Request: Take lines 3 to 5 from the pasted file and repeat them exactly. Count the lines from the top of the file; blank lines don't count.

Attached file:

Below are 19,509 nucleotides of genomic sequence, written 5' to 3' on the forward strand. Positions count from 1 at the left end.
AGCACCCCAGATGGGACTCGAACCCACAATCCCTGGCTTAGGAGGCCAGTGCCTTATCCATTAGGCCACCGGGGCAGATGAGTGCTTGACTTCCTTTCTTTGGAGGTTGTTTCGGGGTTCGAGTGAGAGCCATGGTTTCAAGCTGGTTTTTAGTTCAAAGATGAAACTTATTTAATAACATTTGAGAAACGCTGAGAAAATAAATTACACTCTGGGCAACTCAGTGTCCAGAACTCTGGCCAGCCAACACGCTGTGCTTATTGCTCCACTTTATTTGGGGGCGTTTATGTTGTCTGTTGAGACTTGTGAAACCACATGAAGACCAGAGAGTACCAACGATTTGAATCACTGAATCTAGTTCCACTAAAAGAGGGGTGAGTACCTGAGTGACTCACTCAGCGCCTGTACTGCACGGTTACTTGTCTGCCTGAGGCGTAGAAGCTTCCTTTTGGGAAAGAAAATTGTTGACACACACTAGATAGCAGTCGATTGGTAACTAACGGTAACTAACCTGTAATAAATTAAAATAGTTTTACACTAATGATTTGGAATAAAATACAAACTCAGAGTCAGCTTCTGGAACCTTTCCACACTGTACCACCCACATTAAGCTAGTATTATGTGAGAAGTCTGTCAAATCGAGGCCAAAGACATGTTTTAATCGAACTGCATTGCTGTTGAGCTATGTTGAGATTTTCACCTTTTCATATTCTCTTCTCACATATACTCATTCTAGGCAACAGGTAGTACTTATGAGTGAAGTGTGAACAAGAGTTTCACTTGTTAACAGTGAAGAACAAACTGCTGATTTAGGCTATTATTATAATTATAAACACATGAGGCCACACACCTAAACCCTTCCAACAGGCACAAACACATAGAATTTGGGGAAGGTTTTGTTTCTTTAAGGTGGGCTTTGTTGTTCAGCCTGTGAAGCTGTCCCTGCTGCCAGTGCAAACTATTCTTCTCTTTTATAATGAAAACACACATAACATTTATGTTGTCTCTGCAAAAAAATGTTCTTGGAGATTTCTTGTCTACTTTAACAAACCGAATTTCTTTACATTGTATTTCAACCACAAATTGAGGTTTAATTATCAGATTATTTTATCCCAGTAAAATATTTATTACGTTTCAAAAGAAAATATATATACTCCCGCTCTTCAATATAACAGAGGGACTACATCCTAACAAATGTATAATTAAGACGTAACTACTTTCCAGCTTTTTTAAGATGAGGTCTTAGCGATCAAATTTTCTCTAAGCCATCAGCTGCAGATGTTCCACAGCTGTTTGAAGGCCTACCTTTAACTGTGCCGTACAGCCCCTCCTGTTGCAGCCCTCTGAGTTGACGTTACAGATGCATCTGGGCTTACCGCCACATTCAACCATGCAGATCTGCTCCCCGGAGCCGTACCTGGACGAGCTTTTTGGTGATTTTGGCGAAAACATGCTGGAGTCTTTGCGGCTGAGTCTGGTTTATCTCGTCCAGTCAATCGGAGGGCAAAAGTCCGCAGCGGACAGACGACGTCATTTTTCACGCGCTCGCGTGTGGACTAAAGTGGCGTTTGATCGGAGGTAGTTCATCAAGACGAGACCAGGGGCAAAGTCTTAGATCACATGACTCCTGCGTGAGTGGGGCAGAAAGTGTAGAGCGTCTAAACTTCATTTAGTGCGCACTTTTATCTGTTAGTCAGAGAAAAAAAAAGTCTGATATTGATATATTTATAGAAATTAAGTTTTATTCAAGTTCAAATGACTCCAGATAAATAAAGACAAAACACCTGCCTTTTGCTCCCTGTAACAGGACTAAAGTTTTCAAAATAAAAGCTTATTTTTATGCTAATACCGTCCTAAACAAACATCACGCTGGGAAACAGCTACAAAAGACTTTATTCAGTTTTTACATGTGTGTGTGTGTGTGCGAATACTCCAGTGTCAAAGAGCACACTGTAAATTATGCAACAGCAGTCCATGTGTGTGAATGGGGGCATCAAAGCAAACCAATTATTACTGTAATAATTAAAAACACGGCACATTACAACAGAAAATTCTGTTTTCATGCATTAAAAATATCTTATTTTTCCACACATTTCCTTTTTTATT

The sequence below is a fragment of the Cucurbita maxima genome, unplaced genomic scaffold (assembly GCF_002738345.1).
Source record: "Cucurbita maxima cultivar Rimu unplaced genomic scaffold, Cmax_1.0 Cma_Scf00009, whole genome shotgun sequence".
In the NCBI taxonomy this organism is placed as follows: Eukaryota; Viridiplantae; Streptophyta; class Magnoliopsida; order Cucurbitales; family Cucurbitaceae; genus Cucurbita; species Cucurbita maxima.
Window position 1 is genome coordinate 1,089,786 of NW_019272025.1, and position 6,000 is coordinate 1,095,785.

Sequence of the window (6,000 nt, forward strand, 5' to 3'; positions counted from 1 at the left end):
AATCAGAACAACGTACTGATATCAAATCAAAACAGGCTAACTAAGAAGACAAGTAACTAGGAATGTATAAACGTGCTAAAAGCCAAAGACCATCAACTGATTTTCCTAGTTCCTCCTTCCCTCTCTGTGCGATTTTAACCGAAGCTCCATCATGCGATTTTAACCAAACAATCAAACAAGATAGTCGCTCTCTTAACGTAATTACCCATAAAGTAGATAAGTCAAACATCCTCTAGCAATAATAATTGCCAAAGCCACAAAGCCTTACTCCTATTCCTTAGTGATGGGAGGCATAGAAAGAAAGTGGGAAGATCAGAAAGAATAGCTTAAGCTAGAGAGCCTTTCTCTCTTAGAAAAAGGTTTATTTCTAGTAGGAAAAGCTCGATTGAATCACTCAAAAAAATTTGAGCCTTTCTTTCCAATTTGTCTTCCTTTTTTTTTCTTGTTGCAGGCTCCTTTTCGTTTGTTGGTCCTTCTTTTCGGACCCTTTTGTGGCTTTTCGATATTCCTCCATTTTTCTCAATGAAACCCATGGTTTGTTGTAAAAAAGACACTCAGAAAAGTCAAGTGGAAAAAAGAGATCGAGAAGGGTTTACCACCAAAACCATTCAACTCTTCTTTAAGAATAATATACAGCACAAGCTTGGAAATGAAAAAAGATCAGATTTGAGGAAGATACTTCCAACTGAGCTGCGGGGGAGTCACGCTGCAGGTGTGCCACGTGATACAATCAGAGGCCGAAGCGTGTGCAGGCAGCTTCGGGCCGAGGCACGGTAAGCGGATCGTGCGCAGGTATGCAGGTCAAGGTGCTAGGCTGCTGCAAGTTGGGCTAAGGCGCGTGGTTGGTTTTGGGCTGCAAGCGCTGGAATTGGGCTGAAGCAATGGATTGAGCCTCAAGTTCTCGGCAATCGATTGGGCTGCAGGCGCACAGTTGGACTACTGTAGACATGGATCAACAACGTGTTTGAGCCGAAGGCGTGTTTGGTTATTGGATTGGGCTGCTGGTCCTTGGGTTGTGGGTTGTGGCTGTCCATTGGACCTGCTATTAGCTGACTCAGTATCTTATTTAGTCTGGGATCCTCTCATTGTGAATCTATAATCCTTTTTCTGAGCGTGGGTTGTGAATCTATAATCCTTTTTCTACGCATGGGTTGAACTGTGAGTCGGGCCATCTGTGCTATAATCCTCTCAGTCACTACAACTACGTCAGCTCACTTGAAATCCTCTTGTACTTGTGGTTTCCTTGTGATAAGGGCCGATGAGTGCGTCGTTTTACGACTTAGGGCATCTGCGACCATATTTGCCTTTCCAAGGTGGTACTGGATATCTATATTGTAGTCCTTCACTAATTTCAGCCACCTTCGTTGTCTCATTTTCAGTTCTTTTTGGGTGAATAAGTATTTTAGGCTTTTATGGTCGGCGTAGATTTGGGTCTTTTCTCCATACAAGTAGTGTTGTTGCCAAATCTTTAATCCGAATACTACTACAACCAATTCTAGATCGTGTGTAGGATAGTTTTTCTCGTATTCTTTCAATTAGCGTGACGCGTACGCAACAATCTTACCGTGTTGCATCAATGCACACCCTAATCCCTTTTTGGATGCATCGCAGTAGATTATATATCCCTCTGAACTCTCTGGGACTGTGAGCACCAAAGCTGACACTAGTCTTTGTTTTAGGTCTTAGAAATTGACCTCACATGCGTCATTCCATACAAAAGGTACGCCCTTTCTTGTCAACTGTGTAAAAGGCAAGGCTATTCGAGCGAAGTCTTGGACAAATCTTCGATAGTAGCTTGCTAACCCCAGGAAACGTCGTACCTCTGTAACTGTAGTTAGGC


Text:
The sequence below is a fragment of the Cucurbita maxima genome, unplaced genomic scaffold (assembly GCF_002738345.1).
Source record: "Cucurbita maxima cultivar Rimu unplaced genomic scaffold, Cmax_1.0 Cma_Scf00009, whole genome shotgun sequence".
In the NCBI taxonomy this organism is placed as follows: Eukaryota; Viridiplantae; Streptophyta; class Magnoliopsida; order Cucurbitales; family Cucurbitaceae; genus Cucurbita; species Cucurbita maxima.